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ART REVIEW

Prints From British Museum Encompass Eclectic Vision

July 25, 1996|WILLIAM WILSON | TIMES ART CRITIC

The British Museum's traveling exhibition "Landmarks in Print Collecting" is on view at the Huntington Library. Good thing, too. Displayed at its own cavernous digs in London, this fine show might be upstaged by more physically prepossessing treasures like the Elgin marbles.

As it stands, we have the chance to savor this wonderful survey at leisure in the most elegant Anglophile surroundings on this part of the planet.

Sampler shows like this are not uncommon. This one is unique on several counts. It marks the first occasion prints from the British Museum's holdings have traveled outside the United Kingdom. The show is large at some 100 images and takes up the changing exhibition spaces in both the Huntington and Scott galleries, where it was installed by Huntington gallery director Edward J. Nygren. Works are displayed as usual in roughly chronological order but the presentation is unusual. It's organized around the British connoisseurs who originally amassed the works. The result is an exhibition that is at once personal and historical.

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Collectors range from an 18th century aristocrat like Sir Hans Sloane to a modern figure like Campbell Dodgson. Sloane earned a fortune as a physician and spent most of it amassing a collection considered the finest in the nation. It, along with works from the William Fawkener collection, became the basis of the museum's holdings when it was established in 1753.

Dodgson came from money and he became curator of the British Museum's print department in 1932 as well as a major patron. All these angels tended to be men of substance ultimately willing to subsume private passion to the general good.

The net effect of almost three centuries of generosity at the British Museum is a boggling holding of about 2 million prints. With a field like that to choose from, the repository was able to put together a compelling resonant exhibition. The show is at once printmaking's greatest hits and a kind of melange of the unexpected.

It includes works by big names like Rubens, Van Dyck and Hogarth. There are masterpieces like Rembrandt's "The Three Crosses." Oversize only as etchings go, it manages to attain the panoramic sweep of a huge fresco. Compulsive rankers of greatness only argue about which version is better, the light one of 1653 or the dark of 1661.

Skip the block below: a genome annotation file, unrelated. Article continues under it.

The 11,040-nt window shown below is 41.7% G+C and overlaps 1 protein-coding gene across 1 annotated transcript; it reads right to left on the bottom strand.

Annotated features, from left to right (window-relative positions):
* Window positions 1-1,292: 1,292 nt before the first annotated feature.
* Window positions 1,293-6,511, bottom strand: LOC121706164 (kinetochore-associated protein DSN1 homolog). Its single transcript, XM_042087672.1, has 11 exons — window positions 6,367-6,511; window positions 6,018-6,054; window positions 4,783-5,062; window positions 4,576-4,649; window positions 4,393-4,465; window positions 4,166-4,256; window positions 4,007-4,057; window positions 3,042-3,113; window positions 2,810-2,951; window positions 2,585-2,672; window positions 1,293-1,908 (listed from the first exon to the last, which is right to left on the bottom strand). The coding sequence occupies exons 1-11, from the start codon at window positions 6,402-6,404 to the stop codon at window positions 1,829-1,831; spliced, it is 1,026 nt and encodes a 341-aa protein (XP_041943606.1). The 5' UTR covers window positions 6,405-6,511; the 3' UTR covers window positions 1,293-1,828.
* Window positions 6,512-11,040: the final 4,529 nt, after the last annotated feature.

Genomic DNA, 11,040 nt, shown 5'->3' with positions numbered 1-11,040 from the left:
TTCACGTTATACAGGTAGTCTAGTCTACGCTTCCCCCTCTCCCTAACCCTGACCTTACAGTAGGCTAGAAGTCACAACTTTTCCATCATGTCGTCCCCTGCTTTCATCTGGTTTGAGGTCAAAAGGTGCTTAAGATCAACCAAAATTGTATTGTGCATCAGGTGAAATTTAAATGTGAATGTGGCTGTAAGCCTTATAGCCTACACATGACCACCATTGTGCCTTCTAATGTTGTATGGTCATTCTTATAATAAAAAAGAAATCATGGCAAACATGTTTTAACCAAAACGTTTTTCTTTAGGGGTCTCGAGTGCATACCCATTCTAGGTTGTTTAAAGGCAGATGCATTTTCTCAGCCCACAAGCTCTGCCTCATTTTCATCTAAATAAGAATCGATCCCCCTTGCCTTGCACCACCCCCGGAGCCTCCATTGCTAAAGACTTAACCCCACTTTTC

It's not surprising that an institution as venerable as the British Museum would have such classics as Albrecht Durer's "Nemesis" or a version by Girolamo Mocetto of Andrea Mantegna's "Judith and Her Maid With the Head of Holofernes." It's not even unexpected that, given the numbers, the collection is virtually encyclopedic.

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What's really gratifying here is the way the individual, sometimes quirky taste of donors and curators keeps things so lively. There are engagingly offbeat things. Adriaen van Ostade's 17th century print makes you wonder where Goya got his ideas. Martin Schongauer's 15th century "The Temptation of St. Anthony" looks like a blueprint for today's fear-thrill movies full of grotesquely lovable extraterrestrials. "A Boy Drawing a Bust of the Emperor Vitellius" is a print by Wallerant Vaillant after a painting by Michiel Sweerts. Surrealistically, the bust seems to come to life to leer lustfully at the innocent kid.

The 17th century's passion for the operatic Baroque led to the development of the mezzotint. The technique allowed printmakers to reproduce the virtuoso lighting of, say, Joseph Wright of Derby. "The Alchymist" reflects all the artists' fascination with physics in a version by William Pether. John Martin's taste for sublime apocalypse shows in "The Fall of Babylon." Done from his popular painting of 1831, the mezzotint proves Martin's conviction that such prints were not mere reproductions but works with a life of their own.

One might expect a collection so rich in old masters to lose steam in the modern department. This one, if anything, does the opposite. It not only includes such superb prints as Toulouse-Lautrec's "The Clown" and Edvard Munch's "Jealousy," it also reminds us of the sometimes neglected graphic work of Degas, Gauguin and Edward Hopper.

The show comes with a valuable 300-page catalog edited by Anthony Griffiths, the British Museum's current keeper of prints and drawings. He and fellow curators wrote the text. Together with the exhibition it proves that the good old British Museum just never lets you down. Even when it goes visiting.

* Huntington Library, Art Collections and Botanical Garden, 1151 Oxford Rd., San Marino; to Sept. 29, closed Mondays, (818) 405-2141.

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